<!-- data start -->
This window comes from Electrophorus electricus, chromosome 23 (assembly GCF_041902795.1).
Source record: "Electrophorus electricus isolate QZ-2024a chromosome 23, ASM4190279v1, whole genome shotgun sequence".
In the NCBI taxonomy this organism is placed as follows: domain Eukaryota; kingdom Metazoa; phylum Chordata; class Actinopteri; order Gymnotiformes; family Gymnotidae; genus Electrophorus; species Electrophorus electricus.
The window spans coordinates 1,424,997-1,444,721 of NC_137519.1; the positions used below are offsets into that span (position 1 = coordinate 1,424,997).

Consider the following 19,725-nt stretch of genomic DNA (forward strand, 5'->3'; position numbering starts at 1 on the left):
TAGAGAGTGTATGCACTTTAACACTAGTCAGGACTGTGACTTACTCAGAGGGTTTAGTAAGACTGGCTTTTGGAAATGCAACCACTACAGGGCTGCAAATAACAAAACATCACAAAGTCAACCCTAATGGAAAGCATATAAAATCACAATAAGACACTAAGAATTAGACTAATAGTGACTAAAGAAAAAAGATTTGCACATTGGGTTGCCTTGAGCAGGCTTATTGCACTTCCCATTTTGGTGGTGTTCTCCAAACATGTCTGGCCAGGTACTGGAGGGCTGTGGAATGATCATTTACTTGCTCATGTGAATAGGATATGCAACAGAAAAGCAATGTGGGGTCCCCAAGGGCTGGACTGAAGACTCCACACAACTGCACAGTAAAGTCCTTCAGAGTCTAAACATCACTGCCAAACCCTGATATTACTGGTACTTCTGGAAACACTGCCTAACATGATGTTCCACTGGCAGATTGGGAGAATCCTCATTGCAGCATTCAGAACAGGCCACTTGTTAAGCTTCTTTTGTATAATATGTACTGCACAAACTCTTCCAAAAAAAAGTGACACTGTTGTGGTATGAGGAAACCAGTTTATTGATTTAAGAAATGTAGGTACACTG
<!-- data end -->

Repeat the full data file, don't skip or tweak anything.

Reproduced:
This window comes from Electrophorus electricus, chromosome 23 (assembly GCF_041902795.1).
Source record: "Electrophorus electricus isolate QZ-2024a chromosome 23, ASM4190279v1, whole genome shotgun sequence".
In the NCBI taxonomy this organism is placed as follows: domain Eukaryota; kingdom Metazoa; phylum Chordata; class Actinopteri; order Gymnotiformes; family Gymnotidae; genus Electrophorus; species Electrophorus electricus.
The window spans coordinates 1,424,997-1,444,721 of NC_137519.1; the positions used below are offsets into that span (position 1 = coordinate 1,424,997).

Consider the following 19,725-nt stretch of genomic DNA (forward strand, 5'->3'; position numbering starts at 1 on the left):
TAGAGAGTGTATGCACTTTAACACTAGTCAGGACTGTGACTTACTCAGAGGGTTTAGTAAGACTGGCTTTTGGAAATGCAACCACTACAGGGCTGCAAATAACAAAACATCACAAAGTCAACCCTAATGGAAAGCATATAAAATCACAATAAGACACTAAGAATTAGACTAATAGTGACTAAAGAAAAAAGATTTGCACATTGGGTTGCCTTGAGCAGGCTTATTGCACTTCCCATTTTGGTGGTGTTCTCCAAACATGTCTGGCCAGGTACTGGAGGGCTGTGGAATGATCATTTACTTGCTCATGTGAATAGGATATGCAACAGAAAAGCAATGTGGGGTCCCCAAGGGCTGGACTGAAGACTCCACACAACTGCACAGTAAAGTCCTTCAGAGTCTAAACATCACTGCCAAACCCTGATATTACTGGTACTTCTGGAAACACTGCCTAACATGATGTTCCACTGGCAGATTGGGAGAATCCTCATTGCAGCATTCAGAACAGGCCACTTGTTAAGCTTCTTTTGTATAATATGTACTGCACAAACTCTTCCAAAAAAAAGTGACACTGTTGTGGTATGAGGAAACCAGTTTATTGATTTAAGAAATGTAGGTACACTG